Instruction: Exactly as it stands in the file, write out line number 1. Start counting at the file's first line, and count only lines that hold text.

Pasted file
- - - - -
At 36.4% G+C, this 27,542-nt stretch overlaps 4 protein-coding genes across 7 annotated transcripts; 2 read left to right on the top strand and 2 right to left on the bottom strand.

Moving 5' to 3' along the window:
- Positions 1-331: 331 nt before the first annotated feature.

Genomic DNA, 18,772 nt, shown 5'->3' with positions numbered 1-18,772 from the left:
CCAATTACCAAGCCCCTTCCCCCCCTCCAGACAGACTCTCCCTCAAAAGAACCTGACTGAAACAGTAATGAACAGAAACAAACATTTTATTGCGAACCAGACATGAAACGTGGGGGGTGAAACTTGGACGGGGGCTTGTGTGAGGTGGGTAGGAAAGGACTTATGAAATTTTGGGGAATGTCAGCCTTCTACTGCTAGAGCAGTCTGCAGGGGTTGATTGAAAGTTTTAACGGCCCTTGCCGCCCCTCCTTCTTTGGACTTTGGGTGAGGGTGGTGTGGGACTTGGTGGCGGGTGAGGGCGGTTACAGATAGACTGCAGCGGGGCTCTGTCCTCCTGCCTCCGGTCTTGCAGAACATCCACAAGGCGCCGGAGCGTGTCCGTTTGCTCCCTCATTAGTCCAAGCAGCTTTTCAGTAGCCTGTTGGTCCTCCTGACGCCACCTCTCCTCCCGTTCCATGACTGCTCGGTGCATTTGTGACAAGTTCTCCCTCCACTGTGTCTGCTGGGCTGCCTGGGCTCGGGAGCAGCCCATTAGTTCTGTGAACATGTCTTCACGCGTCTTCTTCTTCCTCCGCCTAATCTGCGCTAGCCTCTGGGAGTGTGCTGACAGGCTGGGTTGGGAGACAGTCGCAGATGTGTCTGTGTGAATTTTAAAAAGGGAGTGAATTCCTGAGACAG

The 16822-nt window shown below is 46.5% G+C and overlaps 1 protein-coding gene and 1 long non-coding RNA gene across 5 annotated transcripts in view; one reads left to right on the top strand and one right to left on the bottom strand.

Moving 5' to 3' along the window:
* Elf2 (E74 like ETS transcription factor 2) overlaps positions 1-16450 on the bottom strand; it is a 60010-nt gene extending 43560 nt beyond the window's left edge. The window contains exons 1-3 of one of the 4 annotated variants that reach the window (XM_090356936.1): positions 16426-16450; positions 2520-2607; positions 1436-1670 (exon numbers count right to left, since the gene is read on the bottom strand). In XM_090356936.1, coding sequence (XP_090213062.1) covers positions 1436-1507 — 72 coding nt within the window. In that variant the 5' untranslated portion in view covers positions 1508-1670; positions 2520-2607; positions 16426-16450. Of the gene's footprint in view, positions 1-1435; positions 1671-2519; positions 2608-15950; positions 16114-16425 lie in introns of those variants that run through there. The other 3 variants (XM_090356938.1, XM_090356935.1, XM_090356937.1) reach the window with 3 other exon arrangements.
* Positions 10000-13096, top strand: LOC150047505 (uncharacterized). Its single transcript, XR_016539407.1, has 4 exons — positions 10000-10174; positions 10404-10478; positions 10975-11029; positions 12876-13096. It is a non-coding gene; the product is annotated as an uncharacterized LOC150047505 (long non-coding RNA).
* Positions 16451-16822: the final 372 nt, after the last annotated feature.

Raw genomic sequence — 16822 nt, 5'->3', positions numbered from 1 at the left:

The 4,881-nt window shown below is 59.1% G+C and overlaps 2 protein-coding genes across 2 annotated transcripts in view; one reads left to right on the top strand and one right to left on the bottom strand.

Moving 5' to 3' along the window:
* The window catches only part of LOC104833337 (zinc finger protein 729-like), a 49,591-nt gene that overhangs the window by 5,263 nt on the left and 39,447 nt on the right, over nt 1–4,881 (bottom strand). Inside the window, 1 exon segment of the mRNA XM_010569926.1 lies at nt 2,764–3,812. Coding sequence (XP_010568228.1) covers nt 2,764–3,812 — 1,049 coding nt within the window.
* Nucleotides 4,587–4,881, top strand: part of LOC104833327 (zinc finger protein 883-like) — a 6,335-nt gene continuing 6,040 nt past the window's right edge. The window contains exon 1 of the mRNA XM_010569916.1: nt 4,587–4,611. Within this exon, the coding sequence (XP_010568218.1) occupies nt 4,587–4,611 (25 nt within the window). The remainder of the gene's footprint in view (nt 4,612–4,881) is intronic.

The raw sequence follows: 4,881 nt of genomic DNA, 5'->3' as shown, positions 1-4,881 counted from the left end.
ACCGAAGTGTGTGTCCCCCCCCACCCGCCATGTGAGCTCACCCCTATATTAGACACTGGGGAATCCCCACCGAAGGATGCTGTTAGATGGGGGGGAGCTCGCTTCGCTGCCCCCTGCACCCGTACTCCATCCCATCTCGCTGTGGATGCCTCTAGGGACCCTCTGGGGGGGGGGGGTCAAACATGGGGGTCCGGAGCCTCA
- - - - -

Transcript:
At 36.4% G+C, this 27,542-nt stretch overlaps 4 protein-coding genes across 7 annotated transcripts; 2 read left to right on the top strand and 2 right to left on the bottom strand.